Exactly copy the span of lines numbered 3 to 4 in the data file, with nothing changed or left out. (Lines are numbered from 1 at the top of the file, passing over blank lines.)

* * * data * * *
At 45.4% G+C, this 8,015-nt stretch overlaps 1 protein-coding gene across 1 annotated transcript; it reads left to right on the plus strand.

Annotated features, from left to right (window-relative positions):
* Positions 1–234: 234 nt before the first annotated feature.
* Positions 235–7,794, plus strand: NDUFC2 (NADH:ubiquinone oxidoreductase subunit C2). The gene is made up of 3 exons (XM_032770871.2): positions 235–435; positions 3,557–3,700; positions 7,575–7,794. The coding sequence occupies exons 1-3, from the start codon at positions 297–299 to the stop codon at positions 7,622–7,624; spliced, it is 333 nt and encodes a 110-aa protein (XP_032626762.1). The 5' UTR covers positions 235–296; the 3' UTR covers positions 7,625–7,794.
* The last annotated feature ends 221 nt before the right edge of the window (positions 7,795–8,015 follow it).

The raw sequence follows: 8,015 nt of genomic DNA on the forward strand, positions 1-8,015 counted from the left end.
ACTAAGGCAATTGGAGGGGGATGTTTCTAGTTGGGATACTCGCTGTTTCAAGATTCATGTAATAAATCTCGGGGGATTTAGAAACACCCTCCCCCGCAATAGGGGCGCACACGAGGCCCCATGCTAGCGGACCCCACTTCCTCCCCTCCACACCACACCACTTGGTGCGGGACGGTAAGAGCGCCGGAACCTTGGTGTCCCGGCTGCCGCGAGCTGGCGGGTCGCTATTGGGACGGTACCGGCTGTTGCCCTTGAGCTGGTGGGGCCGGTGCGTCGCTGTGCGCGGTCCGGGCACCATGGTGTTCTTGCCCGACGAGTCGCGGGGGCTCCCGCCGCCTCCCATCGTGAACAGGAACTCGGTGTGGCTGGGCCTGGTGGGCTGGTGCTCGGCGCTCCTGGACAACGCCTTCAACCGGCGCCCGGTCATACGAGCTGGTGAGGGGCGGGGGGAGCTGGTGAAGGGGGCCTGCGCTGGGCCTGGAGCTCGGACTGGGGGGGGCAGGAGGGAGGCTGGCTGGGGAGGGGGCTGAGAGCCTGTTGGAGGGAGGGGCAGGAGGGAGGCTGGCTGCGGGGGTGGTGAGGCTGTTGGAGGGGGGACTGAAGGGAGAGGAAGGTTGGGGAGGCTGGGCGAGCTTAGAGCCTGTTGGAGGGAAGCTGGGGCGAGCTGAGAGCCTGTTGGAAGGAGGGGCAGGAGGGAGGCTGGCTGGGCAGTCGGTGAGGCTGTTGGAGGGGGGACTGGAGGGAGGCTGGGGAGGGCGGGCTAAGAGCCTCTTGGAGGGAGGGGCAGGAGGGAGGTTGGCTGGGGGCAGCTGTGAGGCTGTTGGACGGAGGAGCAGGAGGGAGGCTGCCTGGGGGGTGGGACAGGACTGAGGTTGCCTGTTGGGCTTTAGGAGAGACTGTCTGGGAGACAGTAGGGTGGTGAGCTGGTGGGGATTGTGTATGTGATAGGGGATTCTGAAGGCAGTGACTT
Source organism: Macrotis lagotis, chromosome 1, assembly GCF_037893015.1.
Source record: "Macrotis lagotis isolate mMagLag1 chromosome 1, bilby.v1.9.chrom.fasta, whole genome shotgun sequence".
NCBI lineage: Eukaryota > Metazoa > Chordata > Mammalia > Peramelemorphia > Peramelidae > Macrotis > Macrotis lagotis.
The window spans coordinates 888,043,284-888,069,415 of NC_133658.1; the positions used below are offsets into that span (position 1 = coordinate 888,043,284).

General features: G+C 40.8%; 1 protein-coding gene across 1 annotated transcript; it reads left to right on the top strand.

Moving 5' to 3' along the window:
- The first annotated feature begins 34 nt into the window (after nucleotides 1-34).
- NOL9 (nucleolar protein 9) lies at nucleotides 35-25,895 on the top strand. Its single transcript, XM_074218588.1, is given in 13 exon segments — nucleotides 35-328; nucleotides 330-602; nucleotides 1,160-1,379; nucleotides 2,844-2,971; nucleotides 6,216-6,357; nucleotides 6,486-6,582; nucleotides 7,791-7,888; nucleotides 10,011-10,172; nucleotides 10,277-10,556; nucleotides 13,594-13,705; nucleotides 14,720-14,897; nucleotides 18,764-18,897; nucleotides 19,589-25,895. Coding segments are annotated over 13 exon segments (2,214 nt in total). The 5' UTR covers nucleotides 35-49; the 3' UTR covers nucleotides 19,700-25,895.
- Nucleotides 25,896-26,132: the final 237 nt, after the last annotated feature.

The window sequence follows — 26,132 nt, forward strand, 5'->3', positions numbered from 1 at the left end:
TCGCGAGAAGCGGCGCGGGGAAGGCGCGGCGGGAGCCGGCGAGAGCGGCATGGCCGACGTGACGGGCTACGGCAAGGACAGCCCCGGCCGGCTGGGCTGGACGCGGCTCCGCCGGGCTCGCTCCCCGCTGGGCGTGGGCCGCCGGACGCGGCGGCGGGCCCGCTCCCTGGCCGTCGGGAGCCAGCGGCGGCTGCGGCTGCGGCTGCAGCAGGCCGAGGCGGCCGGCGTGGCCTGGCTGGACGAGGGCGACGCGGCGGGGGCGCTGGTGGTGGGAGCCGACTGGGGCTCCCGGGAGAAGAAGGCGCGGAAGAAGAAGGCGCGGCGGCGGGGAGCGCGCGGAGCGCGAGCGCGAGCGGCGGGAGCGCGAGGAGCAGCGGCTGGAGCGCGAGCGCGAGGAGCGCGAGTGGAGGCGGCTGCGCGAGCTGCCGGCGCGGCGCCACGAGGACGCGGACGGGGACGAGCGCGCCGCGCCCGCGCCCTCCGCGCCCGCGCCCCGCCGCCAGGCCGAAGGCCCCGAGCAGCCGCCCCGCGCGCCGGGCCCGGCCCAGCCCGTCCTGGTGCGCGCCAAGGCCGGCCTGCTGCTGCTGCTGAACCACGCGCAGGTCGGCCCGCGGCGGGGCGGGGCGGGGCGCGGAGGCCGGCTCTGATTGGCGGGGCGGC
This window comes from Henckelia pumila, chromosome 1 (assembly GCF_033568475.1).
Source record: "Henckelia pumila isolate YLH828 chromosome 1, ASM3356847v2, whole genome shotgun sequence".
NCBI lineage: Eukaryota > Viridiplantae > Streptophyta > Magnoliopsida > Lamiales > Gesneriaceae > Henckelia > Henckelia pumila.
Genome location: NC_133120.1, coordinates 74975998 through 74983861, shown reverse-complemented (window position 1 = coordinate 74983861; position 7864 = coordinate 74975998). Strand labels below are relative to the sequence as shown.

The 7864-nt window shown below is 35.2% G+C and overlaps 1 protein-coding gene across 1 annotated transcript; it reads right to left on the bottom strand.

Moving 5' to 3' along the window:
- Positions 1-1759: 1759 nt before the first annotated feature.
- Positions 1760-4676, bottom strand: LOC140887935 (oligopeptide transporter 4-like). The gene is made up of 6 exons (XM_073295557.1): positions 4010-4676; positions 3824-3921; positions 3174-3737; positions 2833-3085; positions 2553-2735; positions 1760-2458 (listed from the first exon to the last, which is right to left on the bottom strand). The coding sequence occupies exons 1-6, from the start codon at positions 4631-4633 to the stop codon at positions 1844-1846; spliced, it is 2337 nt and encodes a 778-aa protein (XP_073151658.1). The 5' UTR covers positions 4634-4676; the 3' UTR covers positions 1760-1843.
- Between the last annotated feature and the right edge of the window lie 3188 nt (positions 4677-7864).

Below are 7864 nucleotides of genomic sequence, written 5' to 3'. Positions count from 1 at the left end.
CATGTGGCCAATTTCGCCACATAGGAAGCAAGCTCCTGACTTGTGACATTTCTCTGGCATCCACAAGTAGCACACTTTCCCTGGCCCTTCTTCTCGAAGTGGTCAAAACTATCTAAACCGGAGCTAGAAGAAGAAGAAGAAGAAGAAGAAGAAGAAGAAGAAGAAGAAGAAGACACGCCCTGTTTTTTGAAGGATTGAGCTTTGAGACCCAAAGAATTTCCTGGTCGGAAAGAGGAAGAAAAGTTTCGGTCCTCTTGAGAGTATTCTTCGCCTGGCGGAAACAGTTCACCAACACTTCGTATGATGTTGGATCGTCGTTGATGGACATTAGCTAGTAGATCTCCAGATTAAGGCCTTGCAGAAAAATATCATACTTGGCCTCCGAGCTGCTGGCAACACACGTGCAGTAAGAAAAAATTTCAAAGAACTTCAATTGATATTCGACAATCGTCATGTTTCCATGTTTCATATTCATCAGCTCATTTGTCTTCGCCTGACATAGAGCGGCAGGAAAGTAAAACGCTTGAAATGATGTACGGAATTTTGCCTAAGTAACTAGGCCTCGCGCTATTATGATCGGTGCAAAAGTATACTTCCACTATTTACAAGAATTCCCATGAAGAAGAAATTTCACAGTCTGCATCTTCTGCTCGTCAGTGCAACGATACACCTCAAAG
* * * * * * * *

* Positions 1–234: 234 nt before the first annotated feature.
* Positions 235–7,794, plus strand: NDUFC2 (NADH:ubiquinone oxidoreductase subunit C2). The gene is made up of 3 exons (XM_032770871.2): positions 235–435; positions 3,557–3,700; positions 7,575–7,794. The coding sequence occupies exons 1-3, from the start codon at positions 297–299 to the stop codon at positions 7,622–7,624; spliced, it is 333 nt and encodes a 110-aa protein (XP_032626762.1). The 5' UTR covers positions 235–296; the 3' UTR covers positions 7,625–7,794.